Saturday evening was Heavy Table’s fourth North Coast Nosh event, this one held at the Peace Coffee roastery.

After one of the previous North Coast Nosh events, I complained about Summit only bringing regular bottles of their standard beers, so I definitely want to thank Summit for stepping up and offering someone different than just the beers. Beer floats with Izzy’s Ice Cream was an excellent idea. Kudos.

My only complaint after this one was that the selection of items was mostly sweets, beer, and cheeses. I really missed not having the food trucks (Nate Dogs, Vellee, and World Street Kitchen) that was at the NCN at Peace Coffee Shop back in October. The Gastro Truck sliders were very good, and the meats from Three Sons Meat Co are always excellent, but I would have loved to see more.

Other favorites, the Gorgonzola dipped in honey and coffee was just outstanding, as were the cookies from Cocoa and Fig. Bogart Loves doughnuts were excellent as well, and I can’t wait for the Kingfield Farmers Market to start up again so I can get more.

The cupping class was a very nice touch as well, learned a lot about the process, though it was so loud in that room, that it was very hard to hear. I highly recommend the Mastering Coffee at Home class that Peace Coffee offers at their shop on Minnehaha.

If you haven’t been to a North Coast Nosh event yet, I highly recommend going to the next one. 

Excellent write up from the TC Daily Planet on one of my favorite Mexican places in town, Los Ocampo. If you haven’t been there yet, check them out in the Midtown Global Market or across the street on the corner of Lake and Chicago. Get the Huarachazo. You won’t be disappointed. 

Not only are sales exceptionally strong at the Chicago-Lake location, but the clientele is mixed, “fifty-percent Latino, fifty-percent everybody else,” says Armando. “Anglo, black, Asian, everybody.” Customers have been clamoring for that store to remain open 24 hours, he says. “Chicago and Lake was changing, and Los Ocampo has been part of that change.” For Flory, this is an example of the huge, but largely unacknowledged impact immigrant entrepreneurs have had on commercial thoroughfares in parts of cities that others have steered clear of.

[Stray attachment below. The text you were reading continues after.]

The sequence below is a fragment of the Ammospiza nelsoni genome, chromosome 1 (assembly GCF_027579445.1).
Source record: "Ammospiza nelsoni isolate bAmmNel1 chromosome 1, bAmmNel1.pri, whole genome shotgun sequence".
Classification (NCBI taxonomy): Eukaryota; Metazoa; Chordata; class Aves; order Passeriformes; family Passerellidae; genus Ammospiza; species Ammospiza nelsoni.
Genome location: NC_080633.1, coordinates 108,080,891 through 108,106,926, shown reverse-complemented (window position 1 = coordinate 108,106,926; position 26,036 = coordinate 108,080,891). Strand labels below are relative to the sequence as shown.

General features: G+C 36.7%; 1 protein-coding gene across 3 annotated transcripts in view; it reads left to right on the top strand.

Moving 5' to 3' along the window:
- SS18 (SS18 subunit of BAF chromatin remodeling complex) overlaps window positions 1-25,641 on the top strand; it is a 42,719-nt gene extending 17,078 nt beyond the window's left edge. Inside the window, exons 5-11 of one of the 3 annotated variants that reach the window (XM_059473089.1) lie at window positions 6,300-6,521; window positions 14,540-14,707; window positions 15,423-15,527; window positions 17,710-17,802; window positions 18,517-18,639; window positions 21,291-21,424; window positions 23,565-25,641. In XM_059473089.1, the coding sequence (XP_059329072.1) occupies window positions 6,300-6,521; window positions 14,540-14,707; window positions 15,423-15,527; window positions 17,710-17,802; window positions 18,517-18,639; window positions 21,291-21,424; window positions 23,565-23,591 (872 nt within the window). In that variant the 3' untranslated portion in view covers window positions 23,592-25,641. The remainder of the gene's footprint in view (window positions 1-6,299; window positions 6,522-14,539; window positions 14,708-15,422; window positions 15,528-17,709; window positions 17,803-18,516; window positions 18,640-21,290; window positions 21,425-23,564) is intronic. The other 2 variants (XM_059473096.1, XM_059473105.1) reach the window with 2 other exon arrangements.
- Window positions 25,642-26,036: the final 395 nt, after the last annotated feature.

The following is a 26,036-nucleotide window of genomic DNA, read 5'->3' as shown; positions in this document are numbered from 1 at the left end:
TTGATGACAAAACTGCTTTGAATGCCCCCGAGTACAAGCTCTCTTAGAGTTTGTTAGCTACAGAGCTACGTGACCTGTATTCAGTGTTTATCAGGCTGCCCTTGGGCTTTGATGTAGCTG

Oh, and not enough people talk about the economic benefit Latino’s brought to the Midtown area, revitalizing Lake Street when it was needed most.

Taco Bell in Richfield Closes

Some random memories of the Taco Bell in Richfield, which has closed. That location, along with the also closed East Lake location, have more of my dining money then any other restaurant in the world. It was our hangout in High School, after football games or any other random night. And it will be missed.

- I miss the days when people would steal the real bell from the Taco Bell sign.

- I’ll never forget going to that TB every single day for a month during HS for lunch. 2 Cheesaritos and a water (fill with soda). It was a perfect lunch with the $2 a day my parents would give me. And they knew our order as soon as we’d walk in, so they’d have it ready for us, making it even easier to get back to class on time.

- Probably wasn’t the smartest idea, but it was at that TB where we would steal as much sauce as we could and we’d toss them out onto 66th St, watching them splatter as cars would drive over them. That is, until some old guy spotted us and chased us down the street in his car. He yelled at us, we ignored him.

- I’ve been known to be too lazy to get out of my car to order at that location, and instead would drive the extra mile out of my way to the one near Southdale, which had a drive through.


Farmer’s Markets


As Farmers’ Markets Boom, Some See a Glut in the Making -

I’d be interested in hearing how suburban farmer’s markets are doing, as well as the bigger ones in downtown Minneapolis and St. Paul, now that more and more neighborhoods are getting in on it. We go to the Midtown Farmer’s Market once a month, and business seems to be doing well. Although it looks like most people are just getting snacks from the food vendors and listening to the live music more than they are buying veggies.



To thank customers and the community, there will be an open house, featuring free snacks, coffee, and iced tea on Sunday from 10 a.m. to 4 p.m. Cake Eater is located at 2929 E. 25th Street.

- Bruce Johansen

Great write-up from the Twin Cities Daily Planet, on the closing of the Cake Eater Bakery in Seward. Unfortunately, I only went there once, enjoyed my biscuits and gravy quite a bit, but never made a return visit. I’m sad that they are closing, although I definitely miss Cliquot Club Cafe (which was there for a few years before Cake Eater), a whole lot more.

It’s really too bad that now two businesses in that building have closed. I’d blame the location, but the Birchwood Cafe is just a few blocks away, and they do just fine.